Like scripture unfolds to Jesus’ quest that we purge violence from our lives, how has faith ventured you towards the path of non-violence? Genesis treads on unlimited revenge. Exodus of an eye for an eye limits vengeance to reciprocity and corrals escalation of violence. Leviticus presents the Golden Rule of treating neighbors as one would like to be treated. Jesus decrees we cease unlimited revenge, move beyond reciprocity of retribution, to not just loving neighbor, but to love our enemies. A snapping of proverbial power, breaking the cycle of violence to love as God loves. A love rooted in concern for every person, void of acts of violence. Not passivity or looking away with indifference from the well-being of others, but a backbone of moral resistance to prevail over the evil of violence. Leaving actions speaking louder than words to expose injustice. The need to use a backhand slap to strike the other cheek would be an act of humiliation for the perpetrator. Handing over one’s cloak to accompany the tunic, would in nakedness expose economic injustice rendered by the plaintiff seeking to strip one of the necessities of life. Roman mandates limited the duration of service imposed on the citizenry. By accepting help carrying gear for two miles, the Roman soldier faced a dilemma, follow legal mandates of one mile or participate in unjust servitude. Jesus invites us into a non-violent lifestyle to transform hearts of the unjust, by exposing their actions fracturing human dignity. Open their eyes to the severity inherent in their actions, so they acclaim WOW, I wasn’t cognizant of the gravity of my actions leading to the finality, ceasing of their cycle of violence. Then people transcend towards the generosity and holiness of God, without hatred, revenge and grudges in their hearts towards sisters and brothers.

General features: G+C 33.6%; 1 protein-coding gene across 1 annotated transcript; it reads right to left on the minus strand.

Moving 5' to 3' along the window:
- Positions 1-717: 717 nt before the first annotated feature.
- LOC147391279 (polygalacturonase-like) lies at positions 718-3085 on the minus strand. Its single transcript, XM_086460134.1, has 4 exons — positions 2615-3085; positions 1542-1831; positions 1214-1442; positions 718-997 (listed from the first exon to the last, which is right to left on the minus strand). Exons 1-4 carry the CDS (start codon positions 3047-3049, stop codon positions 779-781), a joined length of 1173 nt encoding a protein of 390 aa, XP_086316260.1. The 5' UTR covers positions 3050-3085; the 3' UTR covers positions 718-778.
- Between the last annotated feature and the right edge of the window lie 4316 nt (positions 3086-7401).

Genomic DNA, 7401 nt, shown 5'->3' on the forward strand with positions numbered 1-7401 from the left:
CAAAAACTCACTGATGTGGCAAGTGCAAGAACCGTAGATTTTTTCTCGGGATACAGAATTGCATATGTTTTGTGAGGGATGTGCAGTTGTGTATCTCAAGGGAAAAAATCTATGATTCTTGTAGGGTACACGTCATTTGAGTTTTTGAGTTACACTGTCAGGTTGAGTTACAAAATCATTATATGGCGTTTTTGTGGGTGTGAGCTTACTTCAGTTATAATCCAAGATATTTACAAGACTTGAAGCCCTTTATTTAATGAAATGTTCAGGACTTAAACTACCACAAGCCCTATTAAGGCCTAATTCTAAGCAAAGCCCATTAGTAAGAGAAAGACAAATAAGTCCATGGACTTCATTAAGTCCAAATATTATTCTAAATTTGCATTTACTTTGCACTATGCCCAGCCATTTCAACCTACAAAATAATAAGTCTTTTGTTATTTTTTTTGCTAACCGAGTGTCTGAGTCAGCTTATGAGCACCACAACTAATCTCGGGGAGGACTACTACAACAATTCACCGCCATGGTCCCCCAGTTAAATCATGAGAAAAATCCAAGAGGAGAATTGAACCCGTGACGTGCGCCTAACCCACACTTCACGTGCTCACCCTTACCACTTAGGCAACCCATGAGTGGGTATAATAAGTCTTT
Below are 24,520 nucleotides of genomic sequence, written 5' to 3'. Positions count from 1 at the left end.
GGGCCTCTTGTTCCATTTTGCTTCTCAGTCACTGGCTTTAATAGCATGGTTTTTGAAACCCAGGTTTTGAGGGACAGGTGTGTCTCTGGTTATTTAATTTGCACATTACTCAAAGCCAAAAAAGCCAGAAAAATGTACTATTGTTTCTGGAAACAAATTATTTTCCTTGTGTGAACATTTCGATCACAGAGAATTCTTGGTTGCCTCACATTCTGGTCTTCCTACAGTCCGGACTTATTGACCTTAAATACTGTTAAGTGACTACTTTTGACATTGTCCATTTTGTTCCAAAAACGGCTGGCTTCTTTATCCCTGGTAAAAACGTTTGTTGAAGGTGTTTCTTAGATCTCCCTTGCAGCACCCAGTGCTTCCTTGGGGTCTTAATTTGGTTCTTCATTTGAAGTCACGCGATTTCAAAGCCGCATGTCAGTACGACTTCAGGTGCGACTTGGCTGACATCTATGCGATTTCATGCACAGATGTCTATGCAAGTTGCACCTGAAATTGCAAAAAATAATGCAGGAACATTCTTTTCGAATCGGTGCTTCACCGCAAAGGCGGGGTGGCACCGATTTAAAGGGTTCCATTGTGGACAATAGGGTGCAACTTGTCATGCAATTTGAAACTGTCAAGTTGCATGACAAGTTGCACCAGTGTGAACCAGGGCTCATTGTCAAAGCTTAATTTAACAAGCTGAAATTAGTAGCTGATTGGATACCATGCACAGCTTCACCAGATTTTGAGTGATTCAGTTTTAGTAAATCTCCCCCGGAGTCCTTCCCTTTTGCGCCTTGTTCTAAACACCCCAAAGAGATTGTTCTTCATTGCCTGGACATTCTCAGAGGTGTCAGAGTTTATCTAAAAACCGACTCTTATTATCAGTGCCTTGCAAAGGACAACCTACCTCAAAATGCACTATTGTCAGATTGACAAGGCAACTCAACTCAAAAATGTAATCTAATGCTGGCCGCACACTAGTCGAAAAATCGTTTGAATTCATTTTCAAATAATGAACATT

Living a life built on non-violence commits no sinful act against another, while never remaining silent, at least by deed, when a fellow citizen of the global family must be reproved. With kindness and compassion, the Law finds fulfillment in depths pleasing to God and depths of stratified layers comprising the solid foundation non-violence provides for our faith journey. As God embraces us with compassion, not the gravity of our sins, He separates us infinitely from our transgressions. We must then emulate that paradigm in our lives, so we live as if we are a temple of God whose spirit dwells within us to translate a spiritual persona by how we live our lives. Living non-violently may seem foolish to the world, just as the cross seems foolish in worldly reason. We must not let power, greed or authority deceive our vision from focusing on live’s fulfilling the Law with non-violent responses to cycles of violence ignoring the human physical, social and economic realities. Only generosity fulfills the Law, beyond the letter of the Law to books bound with spines resilient, pages filled with options for kindness and a preface scribed by Jesus inviting us forward to lives of non-violence.